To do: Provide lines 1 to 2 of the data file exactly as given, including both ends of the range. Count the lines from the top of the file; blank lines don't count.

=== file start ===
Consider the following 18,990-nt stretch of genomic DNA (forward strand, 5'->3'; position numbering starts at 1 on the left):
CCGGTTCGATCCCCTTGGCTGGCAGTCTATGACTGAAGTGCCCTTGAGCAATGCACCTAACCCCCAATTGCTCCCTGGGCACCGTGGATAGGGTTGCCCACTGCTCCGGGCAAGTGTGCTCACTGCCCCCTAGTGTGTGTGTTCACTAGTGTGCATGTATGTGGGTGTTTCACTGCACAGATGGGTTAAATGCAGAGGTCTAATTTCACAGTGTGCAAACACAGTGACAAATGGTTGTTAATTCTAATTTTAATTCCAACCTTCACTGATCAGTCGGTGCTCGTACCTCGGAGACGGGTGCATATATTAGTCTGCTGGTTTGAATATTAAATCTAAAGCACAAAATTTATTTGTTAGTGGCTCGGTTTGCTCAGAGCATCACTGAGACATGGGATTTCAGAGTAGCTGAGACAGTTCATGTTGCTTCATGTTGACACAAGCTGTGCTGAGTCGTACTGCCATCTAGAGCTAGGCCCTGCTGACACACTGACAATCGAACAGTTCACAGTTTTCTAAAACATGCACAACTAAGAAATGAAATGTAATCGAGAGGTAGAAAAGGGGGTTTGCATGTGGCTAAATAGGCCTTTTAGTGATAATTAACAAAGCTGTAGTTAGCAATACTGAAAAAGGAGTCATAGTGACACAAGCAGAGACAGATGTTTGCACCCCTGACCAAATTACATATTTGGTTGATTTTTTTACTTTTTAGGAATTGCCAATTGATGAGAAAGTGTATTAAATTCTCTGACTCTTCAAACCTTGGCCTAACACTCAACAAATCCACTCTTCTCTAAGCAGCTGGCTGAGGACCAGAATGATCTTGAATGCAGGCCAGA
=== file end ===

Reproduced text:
Consider the following 18,990-nt stretch of genomic DNA (forward strand, 5'->3'; position numbering starts at 1 on the left):
CCGGTTCGATCCCCTTGGCTGGCAGTCTATGACTGAAGTGCCCTTGAGCAATGCACCTAACCCCCAATTGCTCCCTGGGCACCGTGGATAGGGTTGCCCACTGCTCCGGGCAAGTGTGCTCACTGCCCCCTAGTGTGTGTGTTCACTAGTGTGCATGTATGTGGGTGTTTCACTGCACAGATGGGTTAAATGCAGAGGTCTAATTTCACAGTGTGCAAACACAGTGACAAATGGTTGTTAATTCTAATTTTAATTCCAACCTTCACTGATCAGTCGGTGCTCGTACCTCGGAGACGGGTGCATATATTAGTCTGCTGGTTTGAATATTAAATCTAAAGCACAAAATTTATTTGTTAGTGGCTCGGTTTGCTCAGAGCATCACTGAGACATGGGATTTCAGAGTAGCTGAGACAGTTCATGTTGCTTCATGTTGACACAAGCTGTGCTGAGTCGTACTGCCATCTAGAGCTAGGCCCTGCTGACACACTGACAATCGAACAGTTCACAGTTTTCTAAAACATGCACAACTAAGAAATGAAATGTAATCGAGAGGTAGAAAAGGGGGTTTGCATGTGGCTAAATAGGCCTTTTAGTGATAATTAACAAAGCTGTAGTTAGCAATACTGAAAAAGGAGTCATAGTGACACAAGCAGAGACAGATGTTTGCACCCCTGACCAAATTACATATTTGGTTGATTTTTTTACTTTTTAGGAATTGCCAATTGATGAGAAAGTGTATTAAATTCTCTGACTCTTCAAACCTTGGCCTAACACTCAACAAATCCACTCTTCTCTAAGCAGCTGGCTGAGGACCAGAATGATCTTGAATGCAGGCCAGA